What can I do with my 403(b) if I am retiring early?
I have a 403(b) that I invest $100 a month in. I can retire from the public school system in 9 years at age 46. I do not want to take any money out of my 403(b), but I want to be able to continue contributing to the account so it will continue to grow. Can I roll it over into something when I retire? I'm pretty sure I will not be able to continue contributions since I will no longer be a non-profit employee.
That is amazing retiring at 46!!!! You can rollover your 403b to an IRA. You won't be able to contribute to your 403b if you are no longer working as a teacher. If you are working elsewhere you may have access to a retirement plan there or you can contribute to the IRA where you rolled your 403b over to.
Here is some helpful info on the other types of retirement accounts out there:
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DAVID RAE, CFP®, AIF® is a Los Angeles Wealth Manager with Financial Planner LA, a regular contributor to the Advocate Magazine, Huffington Post, Investopedia and other fine publications as well as a financial planner proudly serving the great friends of the community for over a decade. Author of the Fiduciary Financial Planner LA blog.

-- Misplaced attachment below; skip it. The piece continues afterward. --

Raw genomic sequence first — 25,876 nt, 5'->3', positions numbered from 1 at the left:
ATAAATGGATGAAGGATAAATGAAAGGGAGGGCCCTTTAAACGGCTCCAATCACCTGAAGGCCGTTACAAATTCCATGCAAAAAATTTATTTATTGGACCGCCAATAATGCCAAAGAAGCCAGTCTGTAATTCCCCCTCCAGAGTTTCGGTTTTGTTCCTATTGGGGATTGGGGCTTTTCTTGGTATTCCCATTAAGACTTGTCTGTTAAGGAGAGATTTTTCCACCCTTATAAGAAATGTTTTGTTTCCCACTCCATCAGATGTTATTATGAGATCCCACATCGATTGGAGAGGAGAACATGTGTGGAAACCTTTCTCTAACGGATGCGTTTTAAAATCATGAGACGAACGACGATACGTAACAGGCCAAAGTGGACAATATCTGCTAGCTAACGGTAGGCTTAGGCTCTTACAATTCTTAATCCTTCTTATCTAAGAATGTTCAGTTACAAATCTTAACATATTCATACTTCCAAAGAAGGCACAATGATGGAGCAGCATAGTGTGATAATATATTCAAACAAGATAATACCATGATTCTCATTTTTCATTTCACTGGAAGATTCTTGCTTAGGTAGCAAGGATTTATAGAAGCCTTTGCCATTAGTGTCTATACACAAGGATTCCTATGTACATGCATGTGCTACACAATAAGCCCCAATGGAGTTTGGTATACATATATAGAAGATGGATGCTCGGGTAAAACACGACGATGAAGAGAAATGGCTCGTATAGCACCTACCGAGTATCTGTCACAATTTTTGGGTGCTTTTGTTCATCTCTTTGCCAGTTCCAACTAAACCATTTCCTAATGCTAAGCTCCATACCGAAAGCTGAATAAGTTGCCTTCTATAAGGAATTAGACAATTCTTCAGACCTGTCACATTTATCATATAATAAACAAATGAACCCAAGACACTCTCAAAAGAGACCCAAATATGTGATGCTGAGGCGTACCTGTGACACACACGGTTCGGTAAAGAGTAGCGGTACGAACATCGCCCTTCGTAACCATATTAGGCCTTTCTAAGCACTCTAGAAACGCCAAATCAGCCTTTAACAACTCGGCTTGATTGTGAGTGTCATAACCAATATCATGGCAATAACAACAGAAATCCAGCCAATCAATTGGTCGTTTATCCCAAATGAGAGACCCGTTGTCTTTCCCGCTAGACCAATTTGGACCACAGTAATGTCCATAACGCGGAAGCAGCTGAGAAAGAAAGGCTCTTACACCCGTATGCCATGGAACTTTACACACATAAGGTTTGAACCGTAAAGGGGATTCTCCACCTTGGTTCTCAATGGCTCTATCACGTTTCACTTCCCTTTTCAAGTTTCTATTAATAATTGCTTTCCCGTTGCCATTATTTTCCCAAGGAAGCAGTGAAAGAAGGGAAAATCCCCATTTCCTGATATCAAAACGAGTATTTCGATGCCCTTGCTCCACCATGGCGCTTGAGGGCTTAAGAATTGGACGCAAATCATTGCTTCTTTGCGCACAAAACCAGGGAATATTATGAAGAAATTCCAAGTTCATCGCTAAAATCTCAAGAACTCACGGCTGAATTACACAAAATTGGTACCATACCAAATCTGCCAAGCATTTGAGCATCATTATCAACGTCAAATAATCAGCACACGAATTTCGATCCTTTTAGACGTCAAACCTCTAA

You can and should roll it into an IRA rollover as soon as you leave employment. This way, your investment choices will be almost limitless and the fees much lower if done correctly. Then you can make annual contributions of $5,500/year (currently in 2017) and a little more once you turn 50 due to catch-up provisions.
Now, if you go to work elsewhere that offers a retirement plan - 401k/403b/etc.. - and you contribute to the retirement plan AND your income is above a certain level, you may be phased out of taking the tax deduction for IRA contributions at that time. You can still make contributions, you just can't deduct them.
Hope this helps and best of luck, Dan Stewart CFA®
As with all employer retirement accounts including 401(k), 403(b), and 457, you can do a double transfer. Don't do a rollover as the IRS imposed severe restrictions and penalties in 2015 regarding rollovers which hardly anyone seems to know about.
Here is the proper method once you are retired: 1) transfer your before-tax 403(b) contributions to a traditional IRA with any bank or broker; 2) transfer your after-tax 403(b) contributions to a Roth IRA with any bank or broker--ideally the same one where you have your new traditional IRA. Make sure you do two transfers, not two rollovers.
You can then continue to contribute 6500 dollars to your Roth IRA annually for yourself and 6500 for your spouse after retirement, assuming you or your spouse (only one is sufficient to qualify) has some other source of earned income. Otherwise, you can't make contributions but you can handle these accounts as you wish. You can't contribute to your traditional IRA in the year you reach 70-1/2 and in all future years, but you can contribute to a Roth IRA even if you are over 100 years old.